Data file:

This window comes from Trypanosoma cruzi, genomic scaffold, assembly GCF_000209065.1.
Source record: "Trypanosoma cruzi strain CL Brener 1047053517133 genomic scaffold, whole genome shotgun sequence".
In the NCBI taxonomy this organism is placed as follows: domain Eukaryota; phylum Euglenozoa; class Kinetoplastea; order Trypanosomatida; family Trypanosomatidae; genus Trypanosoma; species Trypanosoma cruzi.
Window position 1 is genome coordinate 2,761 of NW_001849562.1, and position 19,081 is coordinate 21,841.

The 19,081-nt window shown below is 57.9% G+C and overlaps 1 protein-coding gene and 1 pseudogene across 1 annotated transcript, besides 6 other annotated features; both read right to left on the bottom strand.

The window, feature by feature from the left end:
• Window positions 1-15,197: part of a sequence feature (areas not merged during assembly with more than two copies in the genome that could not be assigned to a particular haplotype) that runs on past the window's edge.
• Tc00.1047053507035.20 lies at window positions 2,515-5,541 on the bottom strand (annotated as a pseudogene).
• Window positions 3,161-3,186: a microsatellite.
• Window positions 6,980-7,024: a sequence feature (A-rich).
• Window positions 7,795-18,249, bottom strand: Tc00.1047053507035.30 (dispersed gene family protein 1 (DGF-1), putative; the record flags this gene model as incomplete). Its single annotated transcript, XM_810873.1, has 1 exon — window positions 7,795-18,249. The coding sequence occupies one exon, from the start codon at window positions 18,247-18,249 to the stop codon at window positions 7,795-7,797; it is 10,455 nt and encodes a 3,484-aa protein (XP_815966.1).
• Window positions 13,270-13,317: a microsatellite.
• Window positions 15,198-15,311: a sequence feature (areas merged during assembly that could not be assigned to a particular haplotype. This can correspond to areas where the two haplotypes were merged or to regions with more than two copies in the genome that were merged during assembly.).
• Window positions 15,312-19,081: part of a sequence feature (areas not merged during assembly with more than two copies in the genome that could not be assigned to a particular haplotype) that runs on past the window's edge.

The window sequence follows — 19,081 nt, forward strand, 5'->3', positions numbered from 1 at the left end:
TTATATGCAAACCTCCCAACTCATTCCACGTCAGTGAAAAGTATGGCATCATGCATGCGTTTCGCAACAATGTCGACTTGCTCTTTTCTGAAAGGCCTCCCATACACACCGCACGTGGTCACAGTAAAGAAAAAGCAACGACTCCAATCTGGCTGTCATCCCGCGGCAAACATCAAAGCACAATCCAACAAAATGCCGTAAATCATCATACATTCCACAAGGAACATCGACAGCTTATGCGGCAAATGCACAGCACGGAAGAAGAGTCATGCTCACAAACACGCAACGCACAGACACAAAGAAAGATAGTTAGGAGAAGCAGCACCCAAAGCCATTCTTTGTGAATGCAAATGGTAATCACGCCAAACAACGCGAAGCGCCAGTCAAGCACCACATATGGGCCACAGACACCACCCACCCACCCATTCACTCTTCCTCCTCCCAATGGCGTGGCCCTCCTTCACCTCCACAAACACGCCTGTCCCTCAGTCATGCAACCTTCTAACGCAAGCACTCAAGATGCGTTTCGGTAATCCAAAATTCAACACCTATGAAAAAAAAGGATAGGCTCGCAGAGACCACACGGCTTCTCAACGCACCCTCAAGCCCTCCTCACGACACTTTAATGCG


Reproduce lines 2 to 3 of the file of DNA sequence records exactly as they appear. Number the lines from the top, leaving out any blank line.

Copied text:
Source record: "Trypanosoma cruzi strain CL Brener 1047053517133 genomic scaffold, whole genome shotgun sequence".
In the NCBI taxonomy this organism is placed as follows: domain Eukaryota; phylum Euglenozoa; class Kinetoplastea; order Trypanosomatida; family Trypanosomatidae; genus Trypanosoma; species Trypanosoma cruzi.